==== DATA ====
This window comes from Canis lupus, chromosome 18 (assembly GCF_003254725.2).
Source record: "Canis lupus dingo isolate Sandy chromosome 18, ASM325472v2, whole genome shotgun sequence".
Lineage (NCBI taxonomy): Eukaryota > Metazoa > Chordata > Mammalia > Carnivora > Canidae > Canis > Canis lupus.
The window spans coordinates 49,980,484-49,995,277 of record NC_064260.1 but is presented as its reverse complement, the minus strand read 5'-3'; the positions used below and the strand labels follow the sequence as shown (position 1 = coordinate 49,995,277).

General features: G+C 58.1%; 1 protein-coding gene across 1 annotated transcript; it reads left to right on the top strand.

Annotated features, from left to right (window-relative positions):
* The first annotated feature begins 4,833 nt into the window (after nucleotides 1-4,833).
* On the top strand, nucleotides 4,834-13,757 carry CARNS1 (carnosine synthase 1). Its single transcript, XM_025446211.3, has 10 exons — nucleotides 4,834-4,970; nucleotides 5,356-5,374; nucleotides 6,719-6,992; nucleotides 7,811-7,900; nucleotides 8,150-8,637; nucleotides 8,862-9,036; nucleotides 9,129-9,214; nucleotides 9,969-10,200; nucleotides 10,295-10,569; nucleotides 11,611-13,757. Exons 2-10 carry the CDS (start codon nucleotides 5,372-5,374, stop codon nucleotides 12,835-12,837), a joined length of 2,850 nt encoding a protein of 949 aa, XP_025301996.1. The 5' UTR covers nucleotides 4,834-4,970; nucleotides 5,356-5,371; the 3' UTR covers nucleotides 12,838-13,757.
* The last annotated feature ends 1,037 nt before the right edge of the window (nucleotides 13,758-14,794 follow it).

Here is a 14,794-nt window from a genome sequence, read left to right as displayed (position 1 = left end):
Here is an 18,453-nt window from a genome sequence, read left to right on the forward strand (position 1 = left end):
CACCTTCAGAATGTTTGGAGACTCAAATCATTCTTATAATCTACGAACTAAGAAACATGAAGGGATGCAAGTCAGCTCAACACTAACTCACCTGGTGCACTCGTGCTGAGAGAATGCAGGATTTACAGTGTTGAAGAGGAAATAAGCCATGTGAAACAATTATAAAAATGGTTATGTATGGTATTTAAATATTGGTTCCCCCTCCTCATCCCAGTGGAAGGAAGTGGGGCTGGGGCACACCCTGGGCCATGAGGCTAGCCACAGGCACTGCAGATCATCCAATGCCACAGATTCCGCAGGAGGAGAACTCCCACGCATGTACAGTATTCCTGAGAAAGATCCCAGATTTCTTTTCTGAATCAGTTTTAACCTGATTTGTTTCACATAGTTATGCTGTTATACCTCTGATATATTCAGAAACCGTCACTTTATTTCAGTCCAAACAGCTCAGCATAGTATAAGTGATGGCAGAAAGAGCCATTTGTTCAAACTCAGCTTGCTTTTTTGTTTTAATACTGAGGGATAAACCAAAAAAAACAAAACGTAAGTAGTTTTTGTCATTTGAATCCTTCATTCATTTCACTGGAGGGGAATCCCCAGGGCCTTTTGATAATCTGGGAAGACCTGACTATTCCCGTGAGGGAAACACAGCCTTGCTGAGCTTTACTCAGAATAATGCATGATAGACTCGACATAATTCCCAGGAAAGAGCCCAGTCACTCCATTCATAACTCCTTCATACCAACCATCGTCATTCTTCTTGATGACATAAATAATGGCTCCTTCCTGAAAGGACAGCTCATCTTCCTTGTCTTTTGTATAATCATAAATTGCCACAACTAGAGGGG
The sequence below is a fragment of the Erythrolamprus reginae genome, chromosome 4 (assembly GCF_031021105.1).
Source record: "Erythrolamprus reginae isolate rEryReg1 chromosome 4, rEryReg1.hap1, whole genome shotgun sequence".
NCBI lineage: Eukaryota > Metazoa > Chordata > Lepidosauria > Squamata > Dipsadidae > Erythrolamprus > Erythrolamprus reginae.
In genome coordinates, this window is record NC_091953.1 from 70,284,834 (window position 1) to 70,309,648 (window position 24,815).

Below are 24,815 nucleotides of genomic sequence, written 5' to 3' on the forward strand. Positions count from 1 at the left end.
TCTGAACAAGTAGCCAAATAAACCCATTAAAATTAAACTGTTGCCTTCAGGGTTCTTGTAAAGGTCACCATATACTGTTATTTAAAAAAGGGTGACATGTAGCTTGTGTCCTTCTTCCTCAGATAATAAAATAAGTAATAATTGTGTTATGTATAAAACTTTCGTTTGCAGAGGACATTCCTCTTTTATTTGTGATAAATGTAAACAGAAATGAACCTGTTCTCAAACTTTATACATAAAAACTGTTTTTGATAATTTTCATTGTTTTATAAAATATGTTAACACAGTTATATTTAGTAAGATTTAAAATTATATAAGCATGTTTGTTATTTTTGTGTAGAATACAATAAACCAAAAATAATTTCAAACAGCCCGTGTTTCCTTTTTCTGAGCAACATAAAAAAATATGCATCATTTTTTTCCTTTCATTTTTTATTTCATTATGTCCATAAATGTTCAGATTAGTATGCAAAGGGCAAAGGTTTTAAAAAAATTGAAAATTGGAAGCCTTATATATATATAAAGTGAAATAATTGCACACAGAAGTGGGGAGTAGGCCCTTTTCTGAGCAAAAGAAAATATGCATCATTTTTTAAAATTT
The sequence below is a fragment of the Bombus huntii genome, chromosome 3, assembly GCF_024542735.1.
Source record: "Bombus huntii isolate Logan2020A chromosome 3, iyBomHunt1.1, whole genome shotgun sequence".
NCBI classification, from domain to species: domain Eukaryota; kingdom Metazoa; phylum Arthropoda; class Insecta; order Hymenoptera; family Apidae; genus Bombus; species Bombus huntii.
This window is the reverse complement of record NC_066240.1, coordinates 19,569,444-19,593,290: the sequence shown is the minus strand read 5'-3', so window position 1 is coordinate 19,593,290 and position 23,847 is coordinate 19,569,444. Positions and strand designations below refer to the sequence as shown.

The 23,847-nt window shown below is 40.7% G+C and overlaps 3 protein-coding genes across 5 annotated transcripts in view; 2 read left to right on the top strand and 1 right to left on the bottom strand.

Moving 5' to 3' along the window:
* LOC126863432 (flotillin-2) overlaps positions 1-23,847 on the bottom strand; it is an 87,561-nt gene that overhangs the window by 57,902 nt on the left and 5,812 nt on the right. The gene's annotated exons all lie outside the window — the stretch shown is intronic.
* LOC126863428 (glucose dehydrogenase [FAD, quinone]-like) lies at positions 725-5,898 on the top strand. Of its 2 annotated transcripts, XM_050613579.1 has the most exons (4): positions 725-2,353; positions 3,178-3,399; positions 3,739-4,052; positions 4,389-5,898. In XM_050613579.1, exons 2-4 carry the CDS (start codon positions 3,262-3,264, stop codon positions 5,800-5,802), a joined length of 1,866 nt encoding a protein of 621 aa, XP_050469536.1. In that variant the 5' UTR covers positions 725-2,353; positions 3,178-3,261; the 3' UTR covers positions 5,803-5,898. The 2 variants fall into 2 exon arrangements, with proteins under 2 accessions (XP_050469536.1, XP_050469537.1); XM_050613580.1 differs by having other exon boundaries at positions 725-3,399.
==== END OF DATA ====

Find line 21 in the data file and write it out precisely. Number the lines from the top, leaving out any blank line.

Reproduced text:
NCBI classification, from domain to species: domain Eukaryota; kingdom Metazoa; phylum Arthropoda; class Insecta; order Hymenoptera; family Apidae; genus Bombus; species Bombus huntii.